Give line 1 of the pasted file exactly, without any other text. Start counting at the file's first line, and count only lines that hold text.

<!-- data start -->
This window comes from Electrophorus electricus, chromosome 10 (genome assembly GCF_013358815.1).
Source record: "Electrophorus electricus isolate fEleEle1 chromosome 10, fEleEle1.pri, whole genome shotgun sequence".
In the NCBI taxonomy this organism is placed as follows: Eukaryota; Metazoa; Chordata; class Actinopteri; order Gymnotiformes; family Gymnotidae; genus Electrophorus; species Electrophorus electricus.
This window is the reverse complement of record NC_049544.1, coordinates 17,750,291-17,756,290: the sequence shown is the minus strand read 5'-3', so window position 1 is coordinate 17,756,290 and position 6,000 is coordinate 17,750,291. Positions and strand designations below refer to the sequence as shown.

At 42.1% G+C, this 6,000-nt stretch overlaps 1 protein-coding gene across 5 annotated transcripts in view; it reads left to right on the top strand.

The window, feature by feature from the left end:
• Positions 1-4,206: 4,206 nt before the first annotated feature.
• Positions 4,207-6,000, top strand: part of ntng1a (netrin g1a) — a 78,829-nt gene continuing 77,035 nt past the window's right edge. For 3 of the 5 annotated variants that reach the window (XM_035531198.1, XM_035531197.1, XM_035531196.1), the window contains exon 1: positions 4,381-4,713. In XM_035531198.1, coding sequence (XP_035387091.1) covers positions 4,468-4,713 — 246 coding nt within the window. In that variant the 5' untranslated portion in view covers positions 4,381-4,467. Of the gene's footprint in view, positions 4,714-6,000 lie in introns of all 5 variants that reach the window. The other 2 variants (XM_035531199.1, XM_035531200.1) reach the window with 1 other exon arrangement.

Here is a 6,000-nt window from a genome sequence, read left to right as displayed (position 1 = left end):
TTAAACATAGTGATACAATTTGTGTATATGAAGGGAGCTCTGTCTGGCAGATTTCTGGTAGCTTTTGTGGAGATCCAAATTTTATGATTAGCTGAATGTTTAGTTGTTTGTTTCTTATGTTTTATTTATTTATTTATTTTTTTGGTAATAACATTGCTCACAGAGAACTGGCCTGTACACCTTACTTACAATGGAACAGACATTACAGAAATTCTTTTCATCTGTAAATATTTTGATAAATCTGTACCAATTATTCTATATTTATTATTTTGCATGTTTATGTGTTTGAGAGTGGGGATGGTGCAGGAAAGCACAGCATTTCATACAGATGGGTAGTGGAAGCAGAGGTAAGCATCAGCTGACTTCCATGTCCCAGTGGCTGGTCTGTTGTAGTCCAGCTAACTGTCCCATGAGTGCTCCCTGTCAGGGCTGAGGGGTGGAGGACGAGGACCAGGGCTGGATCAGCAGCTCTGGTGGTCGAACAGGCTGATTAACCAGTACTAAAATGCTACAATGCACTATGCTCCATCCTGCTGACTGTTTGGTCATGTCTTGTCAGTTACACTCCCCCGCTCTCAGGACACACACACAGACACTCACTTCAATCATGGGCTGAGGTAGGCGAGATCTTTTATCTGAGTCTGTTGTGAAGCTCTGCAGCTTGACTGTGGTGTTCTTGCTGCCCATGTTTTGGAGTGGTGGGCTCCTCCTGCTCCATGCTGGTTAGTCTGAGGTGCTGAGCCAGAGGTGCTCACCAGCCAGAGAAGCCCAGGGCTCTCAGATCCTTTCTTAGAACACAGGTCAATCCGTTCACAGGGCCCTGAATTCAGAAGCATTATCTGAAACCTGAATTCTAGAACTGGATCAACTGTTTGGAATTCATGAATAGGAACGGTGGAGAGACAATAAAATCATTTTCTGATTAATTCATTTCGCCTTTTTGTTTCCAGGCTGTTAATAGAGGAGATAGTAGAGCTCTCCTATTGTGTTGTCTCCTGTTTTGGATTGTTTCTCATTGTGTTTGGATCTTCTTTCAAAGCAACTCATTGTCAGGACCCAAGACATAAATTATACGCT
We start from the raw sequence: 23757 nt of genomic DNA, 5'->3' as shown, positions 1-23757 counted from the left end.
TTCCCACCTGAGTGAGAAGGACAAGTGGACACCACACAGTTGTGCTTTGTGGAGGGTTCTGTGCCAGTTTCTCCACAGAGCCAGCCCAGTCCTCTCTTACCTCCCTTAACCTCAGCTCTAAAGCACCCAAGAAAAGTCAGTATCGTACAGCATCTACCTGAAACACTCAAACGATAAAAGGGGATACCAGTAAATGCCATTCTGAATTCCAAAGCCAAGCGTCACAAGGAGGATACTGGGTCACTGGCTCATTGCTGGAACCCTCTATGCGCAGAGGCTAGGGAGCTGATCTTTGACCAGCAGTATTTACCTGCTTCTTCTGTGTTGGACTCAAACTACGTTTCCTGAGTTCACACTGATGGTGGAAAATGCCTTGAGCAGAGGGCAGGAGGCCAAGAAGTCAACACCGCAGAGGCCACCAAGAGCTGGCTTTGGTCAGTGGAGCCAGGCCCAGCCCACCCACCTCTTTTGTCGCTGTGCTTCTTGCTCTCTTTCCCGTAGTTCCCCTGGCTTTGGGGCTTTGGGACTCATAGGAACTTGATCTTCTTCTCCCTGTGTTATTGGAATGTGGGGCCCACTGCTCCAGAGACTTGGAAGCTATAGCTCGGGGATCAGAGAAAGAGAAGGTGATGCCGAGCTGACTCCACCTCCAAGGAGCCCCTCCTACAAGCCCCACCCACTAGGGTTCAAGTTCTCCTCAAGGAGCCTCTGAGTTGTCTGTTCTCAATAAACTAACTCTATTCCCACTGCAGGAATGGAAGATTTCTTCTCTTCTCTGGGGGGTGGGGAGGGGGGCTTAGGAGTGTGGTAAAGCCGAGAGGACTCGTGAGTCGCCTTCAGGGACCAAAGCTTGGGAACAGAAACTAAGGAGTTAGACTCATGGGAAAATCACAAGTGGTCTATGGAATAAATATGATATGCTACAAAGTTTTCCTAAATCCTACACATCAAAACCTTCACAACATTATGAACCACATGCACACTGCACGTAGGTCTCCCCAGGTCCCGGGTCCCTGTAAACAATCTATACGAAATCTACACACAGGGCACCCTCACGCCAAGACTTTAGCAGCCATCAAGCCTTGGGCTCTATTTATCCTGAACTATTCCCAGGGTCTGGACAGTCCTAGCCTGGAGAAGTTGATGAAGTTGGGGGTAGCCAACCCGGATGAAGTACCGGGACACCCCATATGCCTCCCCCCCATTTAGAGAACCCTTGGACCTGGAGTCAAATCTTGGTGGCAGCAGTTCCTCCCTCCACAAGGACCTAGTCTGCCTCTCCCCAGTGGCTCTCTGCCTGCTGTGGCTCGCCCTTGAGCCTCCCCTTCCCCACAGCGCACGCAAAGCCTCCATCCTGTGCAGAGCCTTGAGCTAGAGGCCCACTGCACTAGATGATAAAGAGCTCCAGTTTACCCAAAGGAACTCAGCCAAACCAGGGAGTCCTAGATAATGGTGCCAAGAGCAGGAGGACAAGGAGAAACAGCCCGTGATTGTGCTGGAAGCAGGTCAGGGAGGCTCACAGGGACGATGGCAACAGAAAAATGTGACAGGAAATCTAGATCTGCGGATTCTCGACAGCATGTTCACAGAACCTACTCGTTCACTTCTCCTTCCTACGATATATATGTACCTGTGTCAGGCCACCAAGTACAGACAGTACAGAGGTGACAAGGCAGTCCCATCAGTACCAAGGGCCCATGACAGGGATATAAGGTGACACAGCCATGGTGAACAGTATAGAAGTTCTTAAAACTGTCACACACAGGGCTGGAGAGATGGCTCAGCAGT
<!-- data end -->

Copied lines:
This window comes from Electrophorus electricus, chromosome 10 (genome assembly GCF_013358815.1).